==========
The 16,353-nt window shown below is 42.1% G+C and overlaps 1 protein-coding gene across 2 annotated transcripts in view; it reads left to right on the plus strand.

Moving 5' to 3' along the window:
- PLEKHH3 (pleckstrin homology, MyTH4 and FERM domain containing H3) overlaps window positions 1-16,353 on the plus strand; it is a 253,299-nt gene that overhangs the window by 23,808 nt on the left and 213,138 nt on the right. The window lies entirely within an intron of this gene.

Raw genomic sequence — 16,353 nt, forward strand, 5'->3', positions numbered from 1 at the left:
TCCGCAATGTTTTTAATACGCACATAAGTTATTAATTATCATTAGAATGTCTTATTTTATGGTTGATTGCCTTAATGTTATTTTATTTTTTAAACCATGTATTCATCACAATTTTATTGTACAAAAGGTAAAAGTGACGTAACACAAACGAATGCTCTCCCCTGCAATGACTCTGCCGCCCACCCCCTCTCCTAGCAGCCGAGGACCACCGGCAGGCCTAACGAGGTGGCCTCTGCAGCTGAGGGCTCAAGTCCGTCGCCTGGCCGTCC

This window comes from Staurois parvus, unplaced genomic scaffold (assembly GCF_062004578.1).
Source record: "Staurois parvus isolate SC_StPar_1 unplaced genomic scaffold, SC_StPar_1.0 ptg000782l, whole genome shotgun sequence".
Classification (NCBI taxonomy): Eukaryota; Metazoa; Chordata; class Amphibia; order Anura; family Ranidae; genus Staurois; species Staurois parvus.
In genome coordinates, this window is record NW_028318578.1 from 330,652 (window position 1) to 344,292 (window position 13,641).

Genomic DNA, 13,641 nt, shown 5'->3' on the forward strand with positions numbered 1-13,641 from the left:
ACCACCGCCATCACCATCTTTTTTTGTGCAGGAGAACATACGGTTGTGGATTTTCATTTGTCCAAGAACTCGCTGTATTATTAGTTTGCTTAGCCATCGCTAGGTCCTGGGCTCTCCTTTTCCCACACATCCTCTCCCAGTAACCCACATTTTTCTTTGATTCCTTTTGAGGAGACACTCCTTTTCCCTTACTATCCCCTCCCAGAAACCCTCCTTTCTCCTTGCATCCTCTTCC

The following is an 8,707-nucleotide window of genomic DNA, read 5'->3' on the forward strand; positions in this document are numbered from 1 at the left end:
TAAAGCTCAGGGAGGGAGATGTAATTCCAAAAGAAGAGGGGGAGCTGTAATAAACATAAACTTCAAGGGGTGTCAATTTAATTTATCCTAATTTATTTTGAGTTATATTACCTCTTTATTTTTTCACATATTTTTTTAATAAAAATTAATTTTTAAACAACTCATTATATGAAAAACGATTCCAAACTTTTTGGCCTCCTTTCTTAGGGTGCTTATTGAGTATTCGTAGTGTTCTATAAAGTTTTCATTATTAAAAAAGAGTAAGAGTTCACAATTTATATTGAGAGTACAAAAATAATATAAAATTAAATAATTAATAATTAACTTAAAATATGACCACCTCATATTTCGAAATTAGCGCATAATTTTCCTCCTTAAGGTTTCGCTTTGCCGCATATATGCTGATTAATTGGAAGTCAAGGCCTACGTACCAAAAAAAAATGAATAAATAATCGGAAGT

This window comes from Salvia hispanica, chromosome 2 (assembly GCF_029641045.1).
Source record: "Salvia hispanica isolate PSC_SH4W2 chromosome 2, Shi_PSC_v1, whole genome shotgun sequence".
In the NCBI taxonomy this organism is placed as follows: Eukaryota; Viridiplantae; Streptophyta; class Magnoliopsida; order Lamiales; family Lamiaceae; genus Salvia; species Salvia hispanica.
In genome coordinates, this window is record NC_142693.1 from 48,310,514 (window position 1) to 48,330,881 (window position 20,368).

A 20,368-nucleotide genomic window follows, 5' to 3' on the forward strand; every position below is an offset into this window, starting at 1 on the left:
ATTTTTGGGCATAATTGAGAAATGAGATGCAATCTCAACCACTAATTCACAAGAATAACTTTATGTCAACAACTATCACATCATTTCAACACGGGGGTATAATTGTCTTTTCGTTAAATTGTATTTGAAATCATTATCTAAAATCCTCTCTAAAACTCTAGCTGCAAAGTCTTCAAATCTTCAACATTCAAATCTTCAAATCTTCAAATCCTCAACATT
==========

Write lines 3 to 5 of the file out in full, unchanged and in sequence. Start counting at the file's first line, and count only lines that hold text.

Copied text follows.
- PLEKHH3 (pleckstrin homology, MyTH4 and FERM domain containing H3) overlaps window positions 1-16,353 on the plus strand; it is a 253,299-nt gene that overhangs the window by 23,808 nt on the left and 213,138 nt on the right. The window lies entirely within an intron of this gene.

Raw genomic sequence — 16,353 nt, forward strand, 5'->3', positions numbered from 1 at the left:
TCCGCAATGTTTTTAATACGCACATAAGTTATTAATTATCATTAGAATGTCTTATTTTATGGTTGATTGCCTTAATGTTATTTTATTTTTTAAACCATGTATTCATCACAATTTTATTGTACAAAAGGTAAAAGTGACGTAACACAAACGAATGCTCTCCCCTGCAATGACTCTGCCGCCCACCCCCTCTCCTAGCAGCCGAGGACCACCGGCAGGCCTAACGAGGTGGCCTCTGCAGCTGAGGGCTCAAGTCCGTCGCCTGGCCGTCC